There is agreement on many aspects of joint authorship, but not all. It is generally agreed that in the United States, joint authors are tenants in common, meaning all own an undivided proportional share in the entirety: 2 authors 50%, 3 authors 33 1/3% etc. Joint authors are not liable for infringement for using the work themselves, and are subject only to a (state law) duty to account for any profits earned. Joint authors can engage in non-exclusive licensing without the others' permission and the licensee is immune from suit by the other joint authors. A joint author may sell its proportional interest without the permission of the others, but cannot engage, solo, in exclusive licensing (which is the same thing as an assignment of the right licensed).
It is also settled, contrary to Nimmer, that to be a joint author one must contribute a modium of expression, and not just ideas, and that if one does so, the proportional share is calculated per capita and not on the extent of the contribution made, meaning that if there are two joint authors and one contributed 10% of the expression that joint author nevertheless owns a 50% interest. It is also agreed that joint authors can vary their proportional interest, but that such an agreement is a transfer of copyright, requiring compliance with Section 204.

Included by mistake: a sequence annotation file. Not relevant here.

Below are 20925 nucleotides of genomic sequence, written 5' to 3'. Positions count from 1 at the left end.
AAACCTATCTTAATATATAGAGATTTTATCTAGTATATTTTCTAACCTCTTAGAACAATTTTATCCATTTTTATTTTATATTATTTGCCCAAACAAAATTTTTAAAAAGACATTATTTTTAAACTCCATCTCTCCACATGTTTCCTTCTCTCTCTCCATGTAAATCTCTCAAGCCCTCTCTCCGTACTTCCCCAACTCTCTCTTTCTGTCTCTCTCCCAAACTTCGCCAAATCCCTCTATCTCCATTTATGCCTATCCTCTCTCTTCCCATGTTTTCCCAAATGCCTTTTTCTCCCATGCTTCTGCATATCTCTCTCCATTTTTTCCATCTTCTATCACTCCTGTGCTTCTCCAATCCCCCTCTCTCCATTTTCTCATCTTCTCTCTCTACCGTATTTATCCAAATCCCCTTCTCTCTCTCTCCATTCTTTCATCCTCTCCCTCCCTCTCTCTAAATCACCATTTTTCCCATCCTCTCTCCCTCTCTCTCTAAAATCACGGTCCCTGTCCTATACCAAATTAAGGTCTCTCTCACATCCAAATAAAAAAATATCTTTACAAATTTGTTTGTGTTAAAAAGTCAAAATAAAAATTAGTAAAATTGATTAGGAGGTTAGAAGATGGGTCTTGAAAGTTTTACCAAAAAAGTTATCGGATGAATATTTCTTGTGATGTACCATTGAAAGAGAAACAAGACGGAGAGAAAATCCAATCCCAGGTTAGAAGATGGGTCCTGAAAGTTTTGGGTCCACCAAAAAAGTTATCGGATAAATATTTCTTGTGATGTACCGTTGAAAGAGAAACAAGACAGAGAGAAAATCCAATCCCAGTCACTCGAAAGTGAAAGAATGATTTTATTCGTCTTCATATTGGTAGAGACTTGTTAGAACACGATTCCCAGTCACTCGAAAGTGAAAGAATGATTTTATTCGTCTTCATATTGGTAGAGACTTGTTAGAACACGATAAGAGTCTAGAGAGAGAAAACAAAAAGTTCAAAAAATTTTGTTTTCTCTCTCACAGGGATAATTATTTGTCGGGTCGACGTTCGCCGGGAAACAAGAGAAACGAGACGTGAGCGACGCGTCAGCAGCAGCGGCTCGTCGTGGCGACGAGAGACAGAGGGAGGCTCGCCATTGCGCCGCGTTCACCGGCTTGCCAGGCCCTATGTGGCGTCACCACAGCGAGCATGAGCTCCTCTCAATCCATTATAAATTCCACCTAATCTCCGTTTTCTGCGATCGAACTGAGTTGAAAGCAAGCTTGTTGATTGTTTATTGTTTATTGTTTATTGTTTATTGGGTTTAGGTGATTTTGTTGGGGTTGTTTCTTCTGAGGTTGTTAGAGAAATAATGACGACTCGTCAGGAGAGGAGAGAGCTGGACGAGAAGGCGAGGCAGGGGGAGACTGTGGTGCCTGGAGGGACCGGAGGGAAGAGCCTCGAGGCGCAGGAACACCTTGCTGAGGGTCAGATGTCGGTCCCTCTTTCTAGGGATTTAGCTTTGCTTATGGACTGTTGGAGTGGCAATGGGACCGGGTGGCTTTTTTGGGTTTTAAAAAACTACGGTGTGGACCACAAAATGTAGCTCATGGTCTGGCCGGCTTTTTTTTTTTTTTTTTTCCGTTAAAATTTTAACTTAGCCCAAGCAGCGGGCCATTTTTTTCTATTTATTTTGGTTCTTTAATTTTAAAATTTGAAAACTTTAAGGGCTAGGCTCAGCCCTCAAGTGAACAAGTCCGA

One area of disagreement is Goldstein's view that to be a joint author one must contribute expression which can stand on its own as a copyrightable work. That view is based on a misreading of the Second Circuit's Childress v. Taylor opinion, and also reads out of the statute inseparable joint works, leaving only interdependent ones. One unsettled and probably insoluble problem is a joint work created by a private individual (or company) and an employee of the United States acting within the scope of his or her employment. Section 105 excludes from protection works of the United States government, but what happens when only one author is a government employee? This problem also arises with bootlegs, for example if Trent Lott were to sing in a barbershop quartet at the Capitol with private individuals.